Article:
Feline immunodeficiency virus cross-species transmission: Implications for emergence of new lentiviral infections

Justin Lee, Jennifer L. Malmberg, Britta A. Wood, Sahaja Hladky, Ryan Troyer, Melody Roelke, Mark Cunningham, Roy McBride, Winston Vickers, Walter M Boyce, Erin Boydston, Laurel Serieys, Seth Riley, Kevin Crooks, Sue VandeWoude

Research output: Contribution to journalArticlepeer-review

27 Scopus citations


Owing to a complex history of host-parasite coevolution, lentiviruses exhibit a high degree of species specificity. Given the well-documented viral archeology of human immunodeficiency virus (HIV) emergence following human exposures to simian immunodeficiency virus (SIV), an understanding of processes that promote successful cross-species lentiviral transmissions is highly relevant. We previously reported natural cross-species transmission of a subtype of feline immunodeficiency virus, puma lentivirus A (PLVA), between bobcats (Lynx rufus) and mountain lions (Puma concolor) for a small number of animals in California and Florida. In this study, we investigate host-specific selection pressures, within-host viral fitness, and inter- versus intraspecies transmission patterns among a larger collection of PLV isolates from free-ranging bobcats and mountain lions. Analyses of proviral and viral RNA levels demonstrate that PLVA fitness is severely restricted in mountain lions compared to that in bobcats. We document evidence of diversifying selection in three of six PLVA genomes from mountain lions, but we did not detect selection among 20 PLVA isolates from bobcats. These findings support the hypothesis that PLVA is a bobcat-adapted virus which is less fit in mountain lions and under intense selection pressure in the novel host. Ancestral reconstruction of transmission events reveals that intraspecific PLVA transmission has occurred among panthers (Puma concolor coryi) in Florida following the initial cross-species infection from bobcats. In contrast, interspecific transmission from bobcats to mountain lions predominates in California. These findings document outcomes of cross-species lentiviral transmission events among felids that compare to the emergence of HIV from nonhuman primates.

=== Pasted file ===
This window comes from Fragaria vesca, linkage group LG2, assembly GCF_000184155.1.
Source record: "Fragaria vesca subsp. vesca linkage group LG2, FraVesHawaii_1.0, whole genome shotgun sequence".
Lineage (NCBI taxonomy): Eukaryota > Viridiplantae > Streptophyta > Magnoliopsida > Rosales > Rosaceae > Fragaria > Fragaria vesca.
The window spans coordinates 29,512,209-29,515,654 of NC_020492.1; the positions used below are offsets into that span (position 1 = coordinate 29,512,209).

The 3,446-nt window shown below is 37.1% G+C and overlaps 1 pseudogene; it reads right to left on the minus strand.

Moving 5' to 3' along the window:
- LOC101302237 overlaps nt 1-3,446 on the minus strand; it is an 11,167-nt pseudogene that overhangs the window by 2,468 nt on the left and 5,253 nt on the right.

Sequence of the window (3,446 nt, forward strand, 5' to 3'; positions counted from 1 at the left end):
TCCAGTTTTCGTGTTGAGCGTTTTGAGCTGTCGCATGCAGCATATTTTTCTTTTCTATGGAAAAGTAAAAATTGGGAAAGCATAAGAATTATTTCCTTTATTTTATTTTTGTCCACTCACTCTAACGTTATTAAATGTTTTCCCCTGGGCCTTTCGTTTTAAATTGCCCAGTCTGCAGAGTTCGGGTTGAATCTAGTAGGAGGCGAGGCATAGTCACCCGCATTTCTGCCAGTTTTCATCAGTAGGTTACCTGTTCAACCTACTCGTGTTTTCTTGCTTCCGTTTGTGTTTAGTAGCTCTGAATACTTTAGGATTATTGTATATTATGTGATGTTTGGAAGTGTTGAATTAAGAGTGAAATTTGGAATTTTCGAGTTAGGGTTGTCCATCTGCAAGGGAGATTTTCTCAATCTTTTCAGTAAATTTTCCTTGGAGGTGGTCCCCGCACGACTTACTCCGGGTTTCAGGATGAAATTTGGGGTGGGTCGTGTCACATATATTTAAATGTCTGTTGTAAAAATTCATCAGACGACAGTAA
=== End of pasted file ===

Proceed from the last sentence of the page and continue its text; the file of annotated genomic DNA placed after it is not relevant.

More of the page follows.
Original languageEnglish (US)
Article numbere02134-16
JournalJournal of Virology
Issue number5
StatePublished - 2017


  • Bobcat
  • Cross-species transmission
  • Feline
  • Feline immunodeficiency virus
  • Mountain lion
  • Retroviruses

ASJC Scopus subject areas

  • Immunology
  • Virology


Dive into the research topics of 'Feline immunodeficiency virus cross-species transmission: Implications for emergence of new lentiviral infections'. Together they form a unique fingerprint.

Cite this